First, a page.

Nope, true crime and the spectacle of trauma in the age of commodification

In Nope, Peele posits this age of smartphones, social media and surveillance states has warped how we respond to trauma. Instead of processing it through therapeutic outlets, we flatten it into consumable spectacles.

Prahlad Srihari September 24, 2022 09:18:19 IST
Nope, true crime and the spectacle of trauma in the age of commodification

All the posters and trailers for Nope hinted at a nightmare extra-terrestrial — and it was for sure. But an adjacent nightmare of something entirely terrestrial left an equal, if not bigger, aftershock. This nightmare appears in the opening scene of Jordan Peele’s latest feature and in an extended flashback around the half-way mark. On the set of a fictional ‘90s sitcom called “Gordy’s Home!,” one of the chimps playing Gordy snaps after a balloon pops, flies into an uncontrollable rage, and attacks the human co-stars, with the exception of young Ricky “Jupe” Park (Jacob Kim) cowering under a table. The show was subsequently cancelled. Jupe may have been the only one who made it out unharmed, but he carries the weight of the trauma even as an adult (Steven Yeun). Rather than come to terms with it in a healthy manner, he has turned it into an attraction in his Western theme park, like a shrine to a macabre episode. When describing the episode to his neighbours, the Haywoods, he suggests an SNL parody captured it to perfection. With a cold detachment, he even describes how tourists pay for the privilege of sleeping in his museum full of “Gordy’s Home!” memorabilia.

Such maladaptive responses point to a larger cultural impulse to commodify everything into merchandise, GIFs and NFTs. Peele posits this age of smartphones, social media and surveillance states has warped how we respond to trauma. Instead of processing it through therapeutic outlets, we flatten it into spectacles available for ready access on our screens. In Nope, a flying saucer-shaped alien haunts the skies above the desert outskirts of Los Angeles, devouring horses, humans or whatever lies in its path. Jupe believes he can tame the creature and make it the new star attraction of his theme park. The Haywoods, horse wrangler OJ (Daniel Kaluuya) and his sister Emerald (Keke Palmer), intend to capture it on camera. But the creature is averse to the idea of being made a spectacle of. Nope puts our inherent curiosity to look in conflict with our good judgement that tells us not to. It is the tension that lies at the core of almost every horror movie. Those who meet the creature’s gaze are sucked into its mouth, which opens like the aperture of a camera. When spectacle holds you in its thrall, it can just as easily consume you. Indeed, it is when the creature puts on a spectacle itself, morphing into its majestic, jelly fish-like true form, that it renders itself vulnerable to be gazed at and even killed.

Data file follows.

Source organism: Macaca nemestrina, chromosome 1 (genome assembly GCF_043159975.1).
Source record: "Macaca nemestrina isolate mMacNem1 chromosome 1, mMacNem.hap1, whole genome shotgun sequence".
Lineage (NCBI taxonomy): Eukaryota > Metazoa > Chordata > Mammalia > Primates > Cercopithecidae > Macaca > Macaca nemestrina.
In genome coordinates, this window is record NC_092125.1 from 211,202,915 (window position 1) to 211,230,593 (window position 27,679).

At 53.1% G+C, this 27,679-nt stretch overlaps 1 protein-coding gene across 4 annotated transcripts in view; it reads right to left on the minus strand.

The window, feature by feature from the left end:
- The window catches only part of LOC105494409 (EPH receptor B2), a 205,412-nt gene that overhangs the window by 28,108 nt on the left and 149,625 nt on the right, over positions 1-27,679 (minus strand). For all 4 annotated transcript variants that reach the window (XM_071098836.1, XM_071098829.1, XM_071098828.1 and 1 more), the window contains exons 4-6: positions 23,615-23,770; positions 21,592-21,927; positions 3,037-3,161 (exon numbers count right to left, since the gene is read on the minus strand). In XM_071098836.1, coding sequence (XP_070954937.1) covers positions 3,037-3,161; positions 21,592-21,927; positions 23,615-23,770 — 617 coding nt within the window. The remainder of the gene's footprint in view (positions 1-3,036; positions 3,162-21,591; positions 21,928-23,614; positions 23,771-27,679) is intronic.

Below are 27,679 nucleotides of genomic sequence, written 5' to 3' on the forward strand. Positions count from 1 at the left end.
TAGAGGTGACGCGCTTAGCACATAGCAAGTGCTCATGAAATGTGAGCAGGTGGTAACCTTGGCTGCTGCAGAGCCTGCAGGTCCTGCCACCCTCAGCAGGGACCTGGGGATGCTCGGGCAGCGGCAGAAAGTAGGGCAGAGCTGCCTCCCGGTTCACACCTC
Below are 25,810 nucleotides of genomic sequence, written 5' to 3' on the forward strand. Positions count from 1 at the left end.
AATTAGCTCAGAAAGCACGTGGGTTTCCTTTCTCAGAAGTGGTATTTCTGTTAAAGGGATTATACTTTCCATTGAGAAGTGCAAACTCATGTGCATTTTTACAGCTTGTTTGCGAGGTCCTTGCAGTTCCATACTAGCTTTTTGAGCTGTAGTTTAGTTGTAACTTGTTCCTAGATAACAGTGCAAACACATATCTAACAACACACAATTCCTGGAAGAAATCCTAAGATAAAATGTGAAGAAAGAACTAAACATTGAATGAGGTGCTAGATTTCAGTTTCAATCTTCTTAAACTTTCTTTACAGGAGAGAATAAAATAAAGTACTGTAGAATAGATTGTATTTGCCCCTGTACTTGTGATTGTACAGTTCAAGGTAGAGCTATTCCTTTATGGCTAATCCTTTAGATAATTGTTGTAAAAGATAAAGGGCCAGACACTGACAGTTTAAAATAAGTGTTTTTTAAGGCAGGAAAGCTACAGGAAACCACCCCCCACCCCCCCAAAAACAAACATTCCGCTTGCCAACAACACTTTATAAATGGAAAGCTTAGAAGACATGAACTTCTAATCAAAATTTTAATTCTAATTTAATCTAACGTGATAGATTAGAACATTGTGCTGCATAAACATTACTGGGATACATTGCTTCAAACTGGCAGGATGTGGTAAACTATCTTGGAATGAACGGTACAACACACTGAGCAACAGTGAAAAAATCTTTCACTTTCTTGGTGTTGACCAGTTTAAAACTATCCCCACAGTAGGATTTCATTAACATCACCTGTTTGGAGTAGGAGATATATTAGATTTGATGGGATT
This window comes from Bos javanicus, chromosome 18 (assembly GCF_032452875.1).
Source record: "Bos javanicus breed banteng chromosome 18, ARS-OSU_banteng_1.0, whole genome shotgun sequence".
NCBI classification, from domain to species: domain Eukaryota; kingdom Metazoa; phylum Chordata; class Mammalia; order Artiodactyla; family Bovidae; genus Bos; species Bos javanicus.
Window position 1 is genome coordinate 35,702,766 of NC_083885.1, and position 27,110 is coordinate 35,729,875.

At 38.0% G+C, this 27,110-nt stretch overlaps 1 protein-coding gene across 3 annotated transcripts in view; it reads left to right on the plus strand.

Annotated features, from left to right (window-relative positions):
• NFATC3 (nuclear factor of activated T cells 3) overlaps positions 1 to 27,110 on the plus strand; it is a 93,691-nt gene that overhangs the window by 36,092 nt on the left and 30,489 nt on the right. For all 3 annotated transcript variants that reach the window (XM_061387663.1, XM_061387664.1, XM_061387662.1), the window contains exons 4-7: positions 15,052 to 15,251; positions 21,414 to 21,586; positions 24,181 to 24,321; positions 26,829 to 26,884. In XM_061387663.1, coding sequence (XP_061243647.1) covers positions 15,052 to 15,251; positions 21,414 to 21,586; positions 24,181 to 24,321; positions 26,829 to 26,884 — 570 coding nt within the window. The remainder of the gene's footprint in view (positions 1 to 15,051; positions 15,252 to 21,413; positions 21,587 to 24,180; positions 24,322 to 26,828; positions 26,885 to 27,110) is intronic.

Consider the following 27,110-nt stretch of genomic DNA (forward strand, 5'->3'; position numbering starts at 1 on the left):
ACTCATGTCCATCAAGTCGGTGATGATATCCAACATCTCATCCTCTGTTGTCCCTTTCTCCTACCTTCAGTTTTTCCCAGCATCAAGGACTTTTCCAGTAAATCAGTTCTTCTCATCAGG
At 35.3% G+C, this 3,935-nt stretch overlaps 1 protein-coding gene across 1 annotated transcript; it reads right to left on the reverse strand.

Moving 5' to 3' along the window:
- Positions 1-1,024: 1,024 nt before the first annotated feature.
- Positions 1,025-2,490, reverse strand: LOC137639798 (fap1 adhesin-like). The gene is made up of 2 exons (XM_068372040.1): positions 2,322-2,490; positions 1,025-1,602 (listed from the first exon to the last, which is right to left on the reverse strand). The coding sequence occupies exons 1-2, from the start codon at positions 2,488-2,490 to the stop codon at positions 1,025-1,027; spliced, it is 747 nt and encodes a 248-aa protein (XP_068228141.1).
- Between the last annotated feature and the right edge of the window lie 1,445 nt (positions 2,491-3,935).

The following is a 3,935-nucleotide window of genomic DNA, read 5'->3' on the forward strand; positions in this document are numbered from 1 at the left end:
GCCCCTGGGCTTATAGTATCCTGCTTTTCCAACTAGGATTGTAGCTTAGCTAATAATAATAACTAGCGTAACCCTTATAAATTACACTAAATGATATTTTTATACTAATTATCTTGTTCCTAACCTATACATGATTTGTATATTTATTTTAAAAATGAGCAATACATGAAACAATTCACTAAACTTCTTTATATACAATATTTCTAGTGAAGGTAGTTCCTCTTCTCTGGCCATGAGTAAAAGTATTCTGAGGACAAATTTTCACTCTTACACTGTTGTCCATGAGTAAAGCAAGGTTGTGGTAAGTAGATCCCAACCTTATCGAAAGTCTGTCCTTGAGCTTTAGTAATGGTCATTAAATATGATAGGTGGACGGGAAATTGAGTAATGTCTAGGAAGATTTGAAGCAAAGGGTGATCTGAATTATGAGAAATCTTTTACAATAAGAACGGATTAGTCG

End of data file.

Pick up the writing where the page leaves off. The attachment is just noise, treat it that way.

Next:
Nope true crime and the spectacle of trauma in the age of commodification

A still from Nope

When we witness anything, be it natural or unnatural, funny or tragic, our first instinct is to point and shoot. We spend our days photographing, sharing, scrolling, liking and retweeting, as if a simulacrum is the only reality and spectacle the only metric. It’s as Alex DeLarge puts it in A Clockwork Orange, “The colours of the real world only seem really real when you viddy them on the screen.” Switch on TV: war, disease, shootings, calamities are all transformed into spectacles in an endless process of production and consumption. But saturation ends up distancing us from the reality of the tragedy, and distorts our response to trauma, as Nope reveals. Jupe buries his trauma under the less disagreeable, more commodifiable moments from the “Gordy’s Home” nightmare — a shoe that miraculously stood on its head and the fist-bump he shared with the chimp — both of which are immortalised as totems in his private museum.